A group of Norwegian horses have learned to communicate in “horse code”, using their newly-acquired talkativeness to tell their human carers whether they are too hot or too cold.
This latest breakthrough in interspecies relations is reported in the journal Applied Animal Behaviour Science, with the study authors revealing that all 23 of the horses involved in the study were able to master the art of communication following less than two weeks of training.
While the animals may not yet be able to participate in deep philosophical conversations with their human counterparts, they are now experts at indicating whether they want to be draped in a blanket or have their blanket taken off, depending on how warm they are feeling. To achieve this, the horses use their noses to select one of three different boards with specific symbols on them: a horizontal line means they want to have their blanket put on, a vertical line represents a desire to have their blanket taken off, and a blank board means they are perfectly happy as they are and don’t want a change of any sort.
To train the horses, the researchers placed them in either very warm conditions with a blanket on or outside in the cold without a blanket, and rewarded them with carrots when they selected the board that made the most sense. For instance, horses that were sweating were rewarded when they indicated that they wished to have their clothing removed, while naked horses that were shivering were given a carrot when requesting to have their blanket put on.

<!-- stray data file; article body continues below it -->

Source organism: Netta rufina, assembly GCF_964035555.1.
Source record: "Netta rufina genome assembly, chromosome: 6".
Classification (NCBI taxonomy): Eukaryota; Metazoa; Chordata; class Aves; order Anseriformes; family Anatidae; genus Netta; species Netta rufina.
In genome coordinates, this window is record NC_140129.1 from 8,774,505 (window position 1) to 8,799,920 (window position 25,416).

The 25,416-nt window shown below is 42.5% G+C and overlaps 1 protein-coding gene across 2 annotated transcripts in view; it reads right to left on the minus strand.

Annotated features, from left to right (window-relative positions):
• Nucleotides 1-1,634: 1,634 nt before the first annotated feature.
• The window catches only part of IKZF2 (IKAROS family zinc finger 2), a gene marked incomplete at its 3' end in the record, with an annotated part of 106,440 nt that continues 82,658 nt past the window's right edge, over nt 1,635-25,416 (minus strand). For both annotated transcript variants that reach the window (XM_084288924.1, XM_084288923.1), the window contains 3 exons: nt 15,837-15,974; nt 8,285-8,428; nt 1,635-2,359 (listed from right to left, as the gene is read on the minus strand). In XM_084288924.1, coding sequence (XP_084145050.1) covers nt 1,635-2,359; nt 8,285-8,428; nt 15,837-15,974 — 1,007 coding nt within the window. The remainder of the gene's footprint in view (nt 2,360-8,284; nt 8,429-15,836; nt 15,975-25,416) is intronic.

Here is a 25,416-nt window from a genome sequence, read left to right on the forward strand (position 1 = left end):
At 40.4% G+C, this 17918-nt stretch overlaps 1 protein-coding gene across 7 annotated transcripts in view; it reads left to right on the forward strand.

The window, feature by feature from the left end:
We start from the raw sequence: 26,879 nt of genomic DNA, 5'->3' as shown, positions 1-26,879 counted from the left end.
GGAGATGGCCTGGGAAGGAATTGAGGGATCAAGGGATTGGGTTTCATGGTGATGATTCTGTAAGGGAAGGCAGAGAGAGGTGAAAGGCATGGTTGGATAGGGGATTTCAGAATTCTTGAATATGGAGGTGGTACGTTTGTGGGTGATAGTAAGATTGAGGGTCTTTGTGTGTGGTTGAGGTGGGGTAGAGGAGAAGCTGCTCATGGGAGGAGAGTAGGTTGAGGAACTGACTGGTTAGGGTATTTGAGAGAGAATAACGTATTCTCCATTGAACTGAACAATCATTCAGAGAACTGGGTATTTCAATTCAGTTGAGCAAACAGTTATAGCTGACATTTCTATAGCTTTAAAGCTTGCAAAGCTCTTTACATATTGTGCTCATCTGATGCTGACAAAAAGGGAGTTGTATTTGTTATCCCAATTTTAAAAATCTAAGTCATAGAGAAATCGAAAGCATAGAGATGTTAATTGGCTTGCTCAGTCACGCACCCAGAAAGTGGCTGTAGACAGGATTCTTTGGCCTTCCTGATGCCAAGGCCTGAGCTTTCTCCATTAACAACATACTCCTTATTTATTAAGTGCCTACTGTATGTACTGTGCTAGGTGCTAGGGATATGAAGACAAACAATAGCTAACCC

Horses selected the horizontal bar when they wanted their blankets to be put on, the vertical bar when they wanted their blankets removed, and the blank board when they wanted no change. C.M. Mejdell et al. / Applied Animal Behaviour Science
When horses made errors, such as when a nude horse asked to have his blanket removed, they received nothing. With just 10-15 minutes of training per day over the course of two weeks, the animals quickly learned to communicate using this system, with a 100 percent success rate
Amazingly, once the horses realized that they could talk to their humans, they became increasingly eager to do so, and often tried to gain their attention in order to convey their feelings even when not taking part in the training exercise. For example, hot horses regularly touched the board that indicated that they wished to have their jacket removed when they saw the researchers walking nearby. Whenever this happened, the horses were found to be sweating underneath their clothes, suggesting that they weren’t doing this just for a carrot, but genuinely understood the meaning of the symbols and the consequences of their own choices.
Over the next few months, the researchers observed as the horses used their new skills to talk to their owners whenever they became too hot or too cold as weather conditions changed.